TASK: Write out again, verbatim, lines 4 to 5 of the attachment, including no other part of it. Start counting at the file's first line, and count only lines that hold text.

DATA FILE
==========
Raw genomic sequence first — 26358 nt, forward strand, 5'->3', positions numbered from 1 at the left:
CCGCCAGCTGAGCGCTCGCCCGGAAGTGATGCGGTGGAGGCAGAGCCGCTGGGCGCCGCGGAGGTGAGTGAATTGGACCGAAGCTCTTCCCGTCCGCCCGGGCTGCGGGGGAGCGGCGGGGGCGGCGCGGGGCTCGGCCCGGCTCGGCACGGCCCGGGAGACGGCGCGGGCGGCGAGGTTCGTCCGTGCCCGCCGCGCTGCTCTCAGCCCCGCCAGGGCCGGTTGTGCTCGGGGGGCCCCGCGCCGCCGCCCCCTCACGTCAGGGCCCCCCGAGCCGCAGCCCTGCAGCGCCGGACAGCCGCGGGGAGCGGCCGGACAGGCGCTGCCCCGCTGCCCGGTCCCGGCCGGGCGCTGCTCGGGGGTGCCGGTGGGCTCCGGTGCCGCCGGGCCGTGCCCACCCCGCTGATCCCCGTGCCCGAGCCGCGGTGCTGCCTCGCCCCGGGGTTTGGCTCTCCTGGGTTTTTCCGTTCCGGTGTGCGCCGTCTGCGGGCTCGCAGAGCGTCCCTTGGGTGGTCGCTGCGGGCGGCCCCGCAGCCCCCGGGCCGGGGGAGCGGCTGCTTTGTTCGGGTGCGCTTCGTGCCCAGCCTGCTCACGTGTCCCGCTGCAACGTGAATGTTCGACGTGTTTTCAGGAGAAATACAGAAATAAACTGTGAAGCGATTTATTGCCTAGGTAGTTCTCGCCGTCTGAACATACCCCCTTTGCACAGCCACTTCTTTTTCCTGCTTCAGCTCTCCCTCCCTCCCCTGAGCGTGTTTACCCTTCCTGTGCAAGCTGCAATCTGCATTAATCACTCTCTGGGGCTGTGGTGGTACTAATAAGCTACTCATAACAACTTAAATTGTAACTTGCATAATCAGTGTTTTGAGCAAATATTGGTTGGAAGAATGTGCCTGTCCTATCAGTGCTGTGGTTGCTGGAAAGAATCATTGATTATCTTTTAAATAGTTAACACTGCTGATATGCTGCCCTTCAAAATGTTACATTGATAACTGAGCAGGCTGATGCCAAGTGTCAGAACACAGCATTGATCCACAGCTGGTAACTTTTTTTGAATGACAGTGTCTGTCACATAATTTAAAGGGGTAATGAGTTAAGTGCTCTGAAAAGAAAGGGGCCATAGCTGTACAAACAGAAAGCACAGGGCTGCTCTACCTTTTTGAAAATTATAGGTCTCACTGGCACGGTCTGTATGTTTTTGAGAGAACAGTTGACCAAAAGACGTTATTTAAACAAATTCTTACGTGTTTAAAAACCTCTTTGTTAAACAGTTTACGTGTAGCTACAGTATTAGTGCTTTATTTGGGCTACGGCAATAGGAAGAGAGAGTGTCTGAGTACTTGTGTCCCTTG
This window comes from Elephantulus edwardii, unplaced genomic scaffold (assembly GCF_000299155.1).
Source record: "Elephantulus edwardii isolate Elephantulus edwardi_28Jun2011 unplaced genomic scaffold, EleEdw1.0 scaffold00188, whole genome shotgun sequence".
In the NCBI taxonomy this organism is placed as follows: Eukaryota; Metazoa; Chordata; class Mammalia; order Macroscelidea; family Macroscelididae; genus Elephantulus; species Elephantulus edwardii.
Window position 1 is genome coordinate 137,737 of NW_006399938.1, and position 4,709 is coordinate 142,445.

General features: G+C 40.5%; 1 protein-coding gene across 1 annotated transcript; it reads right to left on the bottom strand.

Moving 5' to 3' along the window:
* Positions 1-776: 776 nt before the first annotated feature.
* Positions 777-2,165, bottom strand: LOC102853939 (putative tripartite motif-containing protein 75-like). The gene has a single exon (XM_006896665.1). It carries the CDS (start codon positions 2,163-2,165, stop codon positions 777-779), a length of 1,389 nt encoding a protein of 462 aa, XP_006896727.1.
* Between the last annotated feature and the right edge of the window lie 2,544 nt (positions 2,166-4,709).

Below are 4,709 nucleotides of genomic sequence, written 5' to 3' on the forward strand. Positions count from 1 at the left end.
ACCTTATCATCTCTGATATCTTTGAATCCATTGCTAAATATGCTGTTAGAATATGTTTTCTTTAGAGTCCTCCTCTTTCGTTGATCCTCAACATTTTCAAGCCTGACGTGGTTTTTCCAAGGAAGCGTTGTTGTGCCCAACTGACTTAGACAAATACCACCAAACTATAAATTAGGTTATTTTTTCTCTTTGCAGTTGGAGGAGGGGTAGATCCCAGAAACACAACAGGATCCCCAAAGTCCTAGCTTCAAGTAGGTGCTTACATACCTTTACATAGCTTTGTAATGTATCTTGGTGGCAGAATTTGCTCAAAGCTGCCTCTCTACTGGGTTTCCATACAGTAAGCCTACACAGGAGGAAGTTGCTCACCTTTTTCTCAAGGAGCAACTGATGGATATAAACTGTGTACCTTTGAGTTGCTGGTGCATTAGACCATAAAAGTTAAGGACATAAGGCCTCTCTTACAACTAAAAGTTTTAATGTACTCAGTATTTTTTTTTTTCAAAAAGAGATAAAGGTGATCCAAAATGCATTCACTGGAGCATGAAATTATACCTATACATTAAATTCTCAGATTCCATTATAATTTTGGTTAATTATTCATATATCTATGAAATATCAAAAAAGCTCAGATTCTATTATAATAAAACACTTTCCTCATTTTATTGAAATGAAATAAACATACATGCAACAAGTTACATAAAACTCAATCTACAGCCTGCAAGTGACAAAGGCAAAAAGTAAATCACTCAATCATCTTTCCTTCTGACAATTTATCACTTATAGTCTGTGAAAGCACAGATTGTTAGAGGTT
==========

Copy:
Source record: "Elephantulus edwardii isolate Elephantulus edwardi_28Jun2011 unplaced genomic scaffold, EleEdw1.0 scaffold00188, whole genome shotgun sequence".
In the NCBI taxonomy this organism is placed as follows: Eukaryota; Metazoa; Chordata; class Mammalia; order Macroscelidea; family Macroscelididae; genus Elephantulus; species Elephantulus edwardii.